Green-energy community projects need better government backing

May 12, 2014

Community-led sustainable energy projects are not taken seriously enough by the government, according to a new report from the University of East Anglia.

Published today, the report looks at how initiatives such as community-owned solar panels, wind turbines and hydro-electricity generators, as well as -saving projects, could make big differences in tackling .

But while a 'Big Society' ethos has formed part of the legislative programme for the coalition government, and the UK Government's new Community Energy Strategy has been a big step forward in terms of supporting the emerging sector, researchers say better policy support is still needed to get grassroots environmental projects off the ground.

The research team from UEA and the University of Sussex looked at 12 small-scale projects which aim to reduce energy consumption in local communities across the UK. These included a solar panel in Brighton, an eco-home development in Bristol, hydro-electricity generation in Cumbria, and a community island buy-out on the Isle of Gigha in Scotland.

They also carried out interviews with the movers and shakers responsible for getting community projects off the ground.

Lead researcher Dr Gill Seyfang, from UEA's school of Environmental Sciences, said: "The combined pressure of global climate change and threats to energy security mean that we will have to think more radically about sustainable energy. We wanted to know whether energy-saving community projects, run by voluntary organisations, schools, businesses and faith groups, could help.

"We looked at a variety of community energy projects – from community-owned renewable energy generation to projects such as refurbishing a village hall.

"We particularly wanted to know about the kind of knowledge, support and resources these projects needed to really thrive – and compared those needs to what is available to help projects get off the ground.

"What we found is that there is a great deal of community enthusiasm for small scale innovative projects like this, but the resources available are not always enough to really help them flourish.

"What is really needed is flexible and tailored policy support at all levels. While technical advice is available through handbooks and toolkits, there are some really critical support needs in particular - from decision making help to financial models and emotional stamina to keep going in challenging times.

"The Community Energy Strategy has adopted many of our recommendations for supporting mentoring and intermediary organisations, but much more still needs to be done. A huge priority is for government to recognise that many community energy projects are aiming to tackle fuel poverty and develop stronger communities, as well as generating or saving energy. Evaluation and performance monitoring really needs to value these different kinds of results, and not simply focus on the amounts of energy produced.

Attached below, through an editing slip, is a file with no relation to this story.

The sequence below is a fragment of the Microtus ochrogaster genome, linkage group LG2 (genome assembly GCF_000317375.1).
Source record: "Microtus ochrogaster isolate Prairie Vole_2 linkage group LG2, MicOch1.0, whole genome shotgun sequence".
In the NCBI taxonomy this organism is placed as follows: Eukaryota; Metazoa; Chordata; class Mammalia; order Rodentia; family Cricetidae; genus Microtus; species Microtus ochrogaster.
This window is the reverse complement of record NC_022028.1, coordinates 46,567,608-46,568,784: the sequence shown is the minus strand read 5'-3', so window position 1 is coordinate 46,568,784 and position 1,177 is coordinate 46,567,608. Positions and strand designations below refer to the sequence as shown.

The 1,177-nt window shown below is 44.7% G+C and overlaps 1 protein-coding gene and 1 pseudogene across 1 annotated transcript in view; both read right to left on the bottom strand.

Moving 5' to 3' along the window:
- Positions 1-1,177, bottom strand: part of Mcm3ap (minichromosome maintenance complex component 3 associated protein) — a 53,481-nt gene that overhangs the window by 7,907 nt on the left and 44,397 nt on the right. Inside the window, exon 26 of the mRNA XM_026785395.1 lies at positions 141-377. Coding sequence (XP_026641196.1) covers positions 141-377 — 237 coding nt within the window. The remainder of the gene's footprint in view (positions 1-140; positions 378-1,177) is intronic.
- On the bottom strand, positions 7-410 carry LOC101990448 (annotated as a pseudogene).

"Community energy has a part to play in a future for the UK, but demands joined-up policy support, spanning community development, social inclusion, regeneration, energy and climate change."

Explore further: Communities can drive urgent switch to clean energy

More information: 'A grassroots sustainable energy niche? Reflections on community energy in the UK' is published in the journal Environmental Innovation and Societal Transitions on Monday, May 12.

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Eikka
3 / 5 (2) May 12, 2014
The combined pressure of global climate change and threats to energy security mean that we will have to think more radically about sustainable energy.


Yes.

You know what would be radical? Going back to the drawing board to re-think the whole picture until it actually works instead of wasting money and resources into expensive "projects".

Imagine how far we'd get if, instead of spending hundreds of billions worldwide into little profiteering "green" projects and other moneyshuffling, we'd spend just one year worth of the subsidies into actually solving the fundamental problems such as intermittency, energy storage and grid capacity by funding the actual research and development instead of obsolete Chinese solar panel factories and industry groups who are just looking to make a buck out of subsidies.

Currently the state of green energy is like the first automobiles, except nobody has invented the petrol station and everyone is expecting the Government to distribute the fuel.
Cliff Claven
1 / 5 (1) May 13, 2014
Why is Phys.org advocating for government programs? We don't need another Scientific American that becomes a parody of itself as it descends into ideology and political activism instead of focusing on science and empiricism.